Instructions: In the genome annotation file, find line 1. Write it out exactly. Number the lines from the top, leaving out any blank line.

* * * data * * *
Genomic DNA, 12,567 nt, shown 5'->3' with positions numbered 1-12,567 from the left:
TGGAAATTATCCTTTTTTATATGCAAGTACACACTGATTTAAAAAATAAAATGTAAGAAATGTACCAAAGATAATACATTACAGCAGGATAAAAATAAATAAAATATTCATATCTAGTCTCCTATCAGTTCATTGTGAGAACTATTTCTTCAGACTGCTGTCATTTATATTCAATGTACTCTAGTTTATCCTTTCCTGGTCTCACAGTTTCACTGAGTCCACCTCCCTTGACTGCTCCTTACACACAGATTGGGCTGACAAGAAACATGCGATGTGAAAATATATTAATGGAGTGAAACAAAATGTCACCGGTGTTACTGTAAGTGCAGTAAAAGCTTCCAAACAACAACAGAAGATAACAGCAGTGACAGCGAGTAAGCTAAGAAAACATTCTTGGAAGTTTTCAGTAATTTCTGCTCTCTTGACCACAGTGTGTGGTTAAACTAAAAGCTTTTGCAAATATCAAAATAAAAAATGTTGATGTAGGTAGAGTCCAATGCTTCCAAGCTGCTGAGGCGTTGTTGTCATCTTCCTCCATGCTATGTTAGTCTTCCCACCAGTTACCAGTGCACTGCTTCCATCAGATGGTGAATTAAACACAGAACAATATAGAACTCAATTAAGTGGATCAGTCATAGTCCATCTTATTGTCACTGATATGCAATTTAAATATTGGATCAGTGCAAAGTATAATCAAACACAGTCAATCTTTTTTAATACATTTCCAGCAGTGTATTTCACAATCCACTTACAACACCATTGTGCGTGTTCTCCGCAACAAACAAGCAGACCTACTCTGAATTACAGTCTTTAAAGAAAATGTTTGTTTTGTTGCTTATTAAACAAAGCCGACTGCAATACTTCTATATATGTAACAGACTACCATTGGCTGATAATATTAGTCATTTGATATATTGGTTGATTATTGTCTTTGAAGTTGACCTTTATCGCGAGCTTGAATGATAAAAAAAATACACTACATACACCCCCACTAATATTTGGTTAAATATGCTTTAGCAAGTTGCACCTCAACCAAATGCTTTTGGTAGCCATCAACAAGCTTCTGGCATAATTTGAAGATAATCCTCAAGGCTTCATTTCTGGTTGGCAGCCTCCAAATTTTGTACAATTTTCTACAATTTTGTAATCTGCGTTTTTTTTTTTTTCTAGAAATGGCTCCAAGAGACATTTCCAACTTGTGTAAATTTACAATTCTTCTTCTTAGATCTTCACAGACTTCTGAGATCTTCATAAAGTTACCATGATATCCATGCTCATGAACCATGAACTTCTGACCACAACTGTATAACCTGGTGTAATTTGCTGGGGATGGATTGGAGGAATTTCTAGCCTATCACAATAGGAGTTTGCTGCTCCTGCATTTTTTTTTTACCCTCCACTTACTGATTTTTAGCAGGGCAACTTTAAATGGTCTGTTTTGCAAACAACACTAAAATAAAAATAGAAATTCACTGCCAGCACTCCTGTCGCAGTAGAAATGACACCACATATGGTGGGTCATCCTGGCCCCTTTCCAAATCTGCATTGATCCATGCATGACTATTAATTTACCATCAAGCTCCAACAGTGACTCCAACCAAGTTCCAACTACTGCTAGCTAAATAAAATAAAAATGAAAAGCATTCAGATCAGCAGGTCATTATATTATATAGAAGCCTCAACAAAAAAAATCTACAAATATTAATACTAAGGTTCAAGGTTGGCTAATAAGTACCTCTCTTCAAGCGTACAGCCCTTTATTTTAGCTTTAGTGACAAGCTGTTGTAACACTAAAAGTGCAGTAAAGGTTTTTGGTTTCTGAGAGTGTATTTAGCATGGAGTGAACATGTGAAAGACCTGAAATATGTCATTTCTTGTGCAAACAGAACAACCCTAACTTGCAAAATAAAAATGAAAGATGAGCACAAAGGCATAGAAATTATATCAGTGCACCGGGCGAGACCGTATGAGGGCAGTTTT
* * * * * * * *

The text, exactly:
Genomic DNA, 12,567 nt, shown 5'->3' with positions numbered 1-12,567 from the left: